A Woodburners We Recommend Publication 2005 series



& skids up onto the next ridge
His Husqvarna kerfs over
a century pine in 5 minutes
and a dozen wedge blows.

Cross-country, an aunt’s upset
that we dropped timber
to mill our home from.
But what Cascadian clear-cut
birthed her tract house
in the L.A. Basin?

Nature becomes what
we have done to ourselves.
The trail underfoot.
Rocks placed just so
in a streambed for crossing.
This hillside logged for taxes.

What is not understood,
still is. The best blackberries
take root on the old landings.
Grouse drum in the slash.
& a good logger can drop
every tree up to the hermit’s door
and still leave the recluse standing.


When pitching boards
sometimes a knot
breaks free
we hold these out
for Joel who first
held one
clear against
the late spring
sun to show us
how the rosin-thick
edge blazed
a translucent corona
ravenous to flare
up on coals knocked
bright in the predawn cold

So I’m up to the old Moore lot
bullin out pine
from that blow down
we had back late May.
Gotta get those logs
out to mill before
the blue-stain sets in.
Now the mill is all
back-logged bout that time,
but I know Tommy C. the owner
personal & we got us an arrangement...
I can send a charge of logs
as long as it’s under 10,000/week.
Got Ike Lowen hauling for me
& we keep a runnin tab
of footage as he loads up.
       Well now, one slip she comes back
from the mill scaled 2,000 ft short.
So I call Tommy & he says
he’s got a new man scalin loads
& he’ll talk to him. Fine by me.
Next slip comes back 2,500 ft short.
This time I ride the load down
with Ike. The old scaler Jenks is there.
He knows I don’t come to the yard
for no ice cream social & just says,
“Earl, it weren’t me.
It’s that new kid Bowie ya be wantin.’
& here comes the hot-shot round the truck
with his rule all set for scalin.
Old Jenks heads for the office.
I got my limbin axe with me
& I make like I’m dressin a log.
The kid puts out his hand.
Wants to shake.
Guess he figured that would make
everything triple A. So I grip him good,
twist that hand up against the log
& got my axe raised
when Tommy comes up puffin at a trot,
       “Hey Earl! What gives?”
I’m staring the kid in the face.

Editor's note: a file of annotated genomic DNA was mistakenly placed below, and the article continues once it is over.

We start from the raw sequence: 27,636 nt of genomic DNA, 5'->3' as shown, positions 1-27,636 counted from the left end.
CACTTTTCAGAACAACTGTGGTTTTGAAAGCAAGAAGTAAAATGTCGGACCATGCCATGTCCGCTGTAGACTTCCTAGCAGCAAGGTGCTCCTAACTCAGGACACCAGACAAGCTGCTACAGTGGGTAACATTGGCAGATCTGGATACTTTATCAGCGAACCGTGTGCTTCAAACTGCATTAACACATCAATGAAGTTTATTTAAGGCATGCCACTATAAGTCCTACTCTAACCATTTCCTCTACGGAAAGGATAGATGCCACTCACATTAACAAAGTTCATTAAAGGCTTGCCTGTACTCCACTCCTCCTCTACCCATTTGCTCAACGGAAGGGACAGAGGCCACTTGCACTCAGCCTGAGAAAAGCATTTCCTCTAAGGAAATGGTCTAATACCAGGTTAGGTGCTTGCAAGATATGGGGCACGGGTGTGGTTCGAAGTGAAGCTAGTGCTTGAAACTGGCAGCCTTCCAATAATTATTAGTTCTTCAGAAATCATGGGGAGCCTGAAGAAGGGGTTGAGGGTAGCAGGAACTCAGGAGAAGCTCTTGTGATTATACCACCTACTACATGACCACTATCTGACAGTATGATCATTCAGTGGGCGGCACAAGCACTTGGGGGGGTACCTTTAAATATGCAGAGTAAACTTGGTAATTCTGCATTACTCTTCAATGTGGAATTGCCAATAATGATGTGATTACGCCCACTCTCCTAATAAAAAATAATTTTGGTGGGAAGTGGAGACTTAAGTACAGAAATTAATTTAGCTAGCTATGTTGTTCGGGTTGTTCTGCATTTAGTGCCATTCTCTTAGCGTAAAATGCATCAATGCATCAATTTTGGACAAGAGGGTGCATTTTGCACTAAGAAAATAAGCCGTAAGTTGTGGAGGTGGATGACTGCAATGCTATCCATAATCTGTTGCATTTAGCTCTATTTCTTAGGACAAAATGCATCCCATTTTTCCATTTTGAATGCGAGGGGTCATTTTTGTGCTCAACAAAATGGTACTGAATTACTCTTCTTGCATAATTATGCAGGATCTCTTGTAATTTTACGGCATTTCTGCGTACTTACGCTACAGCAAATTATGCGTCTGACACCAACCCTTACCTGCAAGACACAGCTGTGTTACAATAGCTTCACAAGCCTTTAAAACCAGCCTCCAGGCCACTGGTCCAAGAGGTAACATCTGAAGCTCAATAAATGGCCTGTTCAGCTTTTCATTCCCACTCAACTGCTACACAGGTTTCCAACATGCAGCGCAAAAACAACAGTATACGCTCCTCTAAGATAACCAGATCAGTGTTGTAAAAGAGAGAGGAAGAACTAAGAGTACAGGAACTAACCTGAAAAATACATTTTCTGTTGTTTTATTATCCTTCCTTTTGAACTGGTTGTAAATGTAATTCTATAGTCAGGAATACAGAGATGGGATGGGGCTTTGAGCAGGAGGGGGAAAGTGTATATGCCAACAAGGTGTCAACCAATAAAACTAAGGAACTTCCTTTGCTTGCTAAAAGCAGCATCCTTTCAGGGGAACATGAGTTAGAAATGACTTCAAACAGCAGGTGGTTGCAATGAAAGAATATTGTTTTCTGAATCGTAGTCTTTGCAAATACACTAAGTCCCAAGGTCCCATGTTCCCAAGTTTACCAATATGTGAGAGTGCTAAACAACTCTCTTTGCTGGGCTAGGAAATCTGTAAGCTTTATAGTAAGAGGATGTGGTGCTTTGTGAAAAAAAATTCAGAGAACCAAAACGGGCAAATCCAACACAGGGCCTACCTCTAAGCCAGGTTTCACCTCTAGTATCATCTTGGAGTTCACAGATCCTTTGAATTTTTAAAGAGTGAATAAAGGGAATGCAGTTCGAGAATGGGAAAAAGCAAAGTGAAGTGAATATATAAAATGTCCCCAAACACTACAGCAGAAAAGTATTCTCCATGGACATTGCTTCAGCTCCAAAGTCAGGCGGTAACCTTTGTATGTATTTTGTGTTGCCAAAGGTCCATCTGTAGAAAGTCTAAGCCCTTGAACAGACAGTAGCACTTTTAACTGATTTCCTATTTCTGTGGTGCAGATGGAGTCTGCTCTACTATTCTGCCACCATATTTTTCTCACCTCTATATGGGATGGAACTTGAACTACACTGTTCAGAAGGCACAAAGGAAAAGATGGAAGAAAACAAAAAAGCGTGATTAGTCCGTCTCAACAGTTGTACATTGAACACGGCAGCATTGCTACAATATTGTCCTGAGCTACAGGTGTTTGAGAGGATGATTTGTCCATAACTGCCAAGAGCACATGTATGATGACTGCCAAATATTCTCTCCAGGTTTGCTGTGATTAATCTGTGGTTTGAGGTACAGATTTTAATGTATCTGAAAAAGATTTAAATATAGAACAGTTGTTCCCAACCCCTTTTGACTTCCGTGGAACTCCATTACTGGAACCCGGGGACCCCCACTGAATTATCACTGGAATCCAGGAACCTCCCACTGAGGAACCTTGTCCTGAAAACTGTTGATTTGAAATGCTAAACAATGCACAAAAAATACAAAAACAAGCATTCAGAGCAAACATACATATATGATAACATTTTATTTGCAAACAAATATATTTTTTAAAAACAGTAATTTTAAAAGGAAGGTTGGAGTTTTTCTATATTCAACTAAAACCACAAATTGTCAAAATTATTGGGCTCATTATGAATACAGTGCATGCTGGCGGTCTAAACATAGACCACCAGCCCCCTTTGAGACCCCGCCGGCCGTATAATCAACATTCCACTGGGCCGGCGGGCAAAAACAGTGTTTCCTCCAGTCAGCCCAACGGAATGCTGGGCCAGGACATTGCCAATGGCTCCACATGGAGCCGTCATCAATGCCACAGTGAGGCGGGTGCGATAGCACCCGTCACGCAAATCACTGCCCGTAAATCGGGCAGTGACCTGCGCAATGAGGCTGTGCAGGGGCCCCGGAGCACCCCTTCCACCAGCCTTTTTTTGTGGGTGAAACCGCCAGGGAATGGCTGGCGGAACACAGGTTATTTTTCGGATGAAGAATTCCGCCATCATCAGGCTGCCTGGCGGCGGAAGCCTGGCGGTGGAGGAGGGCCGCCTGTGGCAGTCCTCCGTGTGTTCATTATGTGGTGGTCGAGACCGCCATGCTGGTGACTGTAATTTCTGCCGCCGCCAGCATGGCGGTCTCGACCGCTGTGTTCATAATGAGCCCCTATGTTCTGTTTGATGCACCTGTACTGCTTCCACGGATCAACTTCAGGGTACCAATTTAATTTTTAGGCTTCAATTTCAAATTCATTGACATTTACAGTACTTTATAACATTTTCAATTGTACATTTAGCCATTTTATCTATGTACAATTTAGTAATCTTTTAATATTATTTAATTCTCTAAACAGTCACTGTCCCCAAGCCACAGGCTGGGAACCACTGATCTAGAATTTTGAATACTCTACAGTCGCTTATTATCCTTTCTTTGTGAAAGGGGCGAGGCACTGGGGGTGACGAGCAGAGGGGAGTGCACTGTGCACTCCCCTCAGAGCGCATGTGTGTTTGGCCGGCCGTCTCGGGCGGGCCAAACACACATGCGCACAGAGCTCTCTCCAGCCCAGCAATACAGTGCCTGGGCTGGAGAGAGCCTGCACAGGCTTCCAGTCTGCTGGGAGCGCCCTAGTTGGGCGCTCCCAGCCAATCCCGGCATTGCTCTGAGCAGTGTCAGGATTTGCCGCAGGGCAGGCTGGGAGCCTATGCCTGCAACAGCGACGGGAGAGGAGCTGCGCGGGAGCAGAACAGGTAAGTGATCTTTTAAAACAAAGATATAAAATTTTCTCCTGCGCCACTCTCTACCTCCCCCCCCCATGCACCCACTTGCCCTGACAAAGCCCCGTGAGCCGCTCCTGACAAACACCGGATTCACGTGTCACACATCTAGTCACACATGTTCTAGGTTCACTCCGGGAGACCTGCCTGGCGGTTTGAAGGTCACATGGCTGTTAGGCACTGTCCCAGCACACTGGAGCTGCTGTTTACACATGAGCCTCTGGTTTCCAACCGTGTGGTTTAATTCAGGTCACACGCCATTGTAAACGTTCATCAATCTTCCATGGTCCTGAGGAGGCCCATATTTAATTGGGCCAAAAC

“Well Tommy, this runt spud’s been scalin me short
& I figure I own the hand’s been cheatin me.”
That’s when I smelled the kid lose it.
       I let Tommy talk me down
into the yard-office to “work-things-out.”
Fine by me. I’m not one to hold a grudge.
That load scaled out right smart.
Next one too.
                            No problem after that.
Guess the kid’s scalin slab now.
Tommy even sent along a check
to cover what I was shorted.
Now That’s
the proper way
to run a business.

Peter leaves wide
the doors to his shop
& all day
little is done
as people stop to
talk winter out
of their systems
in a cradle
of sun
two open doors

Mary starts weeding the garden
early to beat the sun
Helen steps out barefoot,
squats low to help
& whispers —

       “Pull the Big ones first.
        They fill the bucket
        up faster.”

No matter
how hot the job
his flannel shirt
never comes off

But today —
        sleeves rolled up
        past the elbows

Greg Joly’s book of poems Hand Labor was released from Adastra Press
in 1992 — ever busy as a homesteader & letterpress artisan, his play
A Love Greater Than 70 Bushels of Baked Potatoes
(Scott & Helen Nearing in Vermont) was performed in 2002.
Some of these poems first appeared in Hunger Mountain.
When in Vermont, look for a tall, lanky gent in a straw hat.


Now available ~

Greg Joly. Broken Glass Road. Longhouse, 2005. First edition. Fold out accordion booklet. New. Limited edition. $10 (+ $2 s/h) / Or, Signed by the Poet. $15

As an act of goodwill and for poetry - Longhouse is sending out each month complete publications - online - of one poet (or more) we have published in booklet, broadside or postcard form for everyone to share. It's a way of giving back to many of you who have sent to us poems, letters, purchases and the same goodwill over the years. The series will fly in under the banner of our Woodburners We Recommend. It should also be felt as a certain warmth in memory to all our close and dear poetry comrades passed along - each one becoming more of a loss. Each monthly booklet will also be available for purchase from Longhouse. Issued in a very limited keepsake edition of 50 copies. Starting in 2006 we will begin to reissue and present past issues from Longhouse of select poets. For those readers that travel back as far as 1972 when Longhouse began, you know poetry was released like bandits by the day, by the week, by the month, and always free. We have never taken on grants and meant poetry to be seen & heard & on poetry terms. From 2005, into the Infinite, and within the universal cyber cosmos, we would like to share multiple poets with you....and only ask that you share them further.


© December 2005 by Greg Joly

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